WASHINGTON - As Republican Party leaders work to pass what's known as Tax Reform 2.0, a tax break taken almost exclusively by the top 1 percent of earners has come under increased scrutiny.
Donor-advised funds are the fastest growing recipients of charitable giving, up from $14 billion in 2012 to $23 billion in 2016.
Josh Hoxie, project director of the Washington-based think tank Institute for Policy Studies, says because the funds technically never have to be distributed, DAFs are effectively warehousing the nation's charitable wealth.
That's a problem, he says, because it prevents money from helping to meet immediate needs at soup kitchens, homeless shelters and other services.
"Whereas needs are immediate - and the tax write-off, by the way, is immediate - the actual direct good of this charitable giving can take as long as the donor wants, which is not in the public interest," he states.
Hoxie says the average donor-advised fund donor makes more than $2 million a year, and for every $1 deposited in the fund, U.S. taxpayers end on the hook for up to 57 cents of that gift in the form of lost tax revenue.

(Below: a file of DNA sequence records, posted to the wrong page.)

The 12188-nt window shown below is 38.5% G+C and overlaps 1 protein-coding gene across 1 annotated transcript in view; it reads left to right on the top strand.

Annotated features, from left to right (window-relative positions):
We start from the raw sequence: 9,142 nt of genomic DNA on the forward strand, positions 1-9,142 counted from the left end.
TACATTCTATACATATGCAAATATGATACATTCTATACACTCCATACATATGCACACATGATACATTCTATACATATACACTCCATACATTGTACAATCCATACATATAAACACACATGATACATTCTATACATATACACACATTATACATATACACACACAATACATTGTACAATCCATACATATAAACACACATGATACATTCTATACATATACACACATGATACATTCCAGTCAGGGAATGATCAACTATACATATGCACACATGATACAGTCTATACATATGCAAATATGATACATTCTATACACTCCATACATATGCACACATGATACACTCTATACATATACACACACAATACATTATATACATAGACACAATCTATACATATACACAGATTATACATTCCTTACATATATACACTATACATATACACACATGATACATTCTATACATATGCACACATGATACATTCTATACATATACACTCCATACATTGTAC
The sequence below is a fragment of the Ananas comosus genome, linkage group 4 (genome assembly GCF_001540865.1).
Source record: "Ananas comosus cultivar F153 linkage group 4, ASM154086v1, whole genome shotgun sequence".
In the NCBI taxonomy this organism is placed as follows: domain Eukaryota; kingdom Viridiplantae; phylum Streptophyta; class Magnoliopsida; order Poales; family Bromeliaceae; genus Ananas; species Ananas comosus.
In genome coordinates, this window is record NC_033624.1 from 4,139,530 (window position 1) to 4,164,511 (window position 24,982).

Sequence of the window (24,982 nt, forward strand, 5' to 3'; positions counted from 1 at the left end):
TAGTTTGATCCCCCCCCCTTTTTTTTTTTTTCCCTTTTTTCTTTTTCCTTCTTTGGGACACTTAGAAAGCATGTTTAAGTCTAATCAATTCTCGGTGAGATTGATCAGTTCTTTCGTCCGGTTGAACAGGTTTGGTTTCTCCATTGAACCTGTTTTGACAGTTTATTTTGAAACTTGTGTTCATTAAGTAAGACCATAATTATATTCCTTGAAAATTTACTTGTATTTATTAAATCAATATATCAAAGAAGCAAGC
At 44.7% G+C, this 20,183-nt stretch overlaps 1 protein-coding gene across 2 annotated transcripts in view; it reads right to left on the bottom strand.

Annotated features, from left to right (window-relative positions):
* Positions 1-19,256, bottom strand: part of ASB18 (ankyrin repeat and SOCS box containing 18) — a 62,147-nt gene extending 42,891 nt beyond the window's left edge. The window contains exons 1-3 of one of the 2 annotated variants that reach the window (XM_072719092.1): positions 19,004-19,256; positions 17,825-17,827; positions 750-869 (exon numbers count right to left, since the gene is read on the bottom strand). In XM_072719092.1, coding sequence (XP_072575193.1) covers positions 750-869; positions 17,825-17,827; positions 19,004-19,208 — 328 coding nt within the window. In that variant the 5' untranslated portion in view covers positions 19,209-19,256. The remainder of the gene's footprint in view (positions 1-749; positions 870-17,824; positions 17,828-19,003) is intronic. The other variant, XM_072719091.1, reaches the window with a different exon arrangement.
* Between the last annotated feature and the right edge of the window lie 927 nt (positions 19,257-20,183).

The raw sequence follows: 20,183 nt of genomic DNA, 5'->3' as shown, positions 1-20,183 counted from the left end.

Proponents say the funds encourage philanthropy by giving donors control over how their gifts are used, and time to develop their giving strategy.
Originally formed by community foundations, DAFs have been aggressively adopted by for-profit Wall Street firms including Fidelity Investments, Charles Schwab and Vanguard.
Hoxie notes that firms are profiting off of the donations because they can take fees on each investment move.
"Fidelity has a direct fiscal interest in maintaining and growing the size of their donor-advised funds, not in dispersing these funds to charities to solve deep and persistent public needs," he explains.
Hoxie is co-author of a recent report on DAFs called "Warehousing Wealth." Its recommendations include putting a three-year deadline on distributing funds, and delaying any tax benefits until the money actually reaches charities.
Hoxie says establishing real penalties for not following these kinds of guidelines can prevent the charitable sector from being turned into another tax scheme for the ultra-wealthy.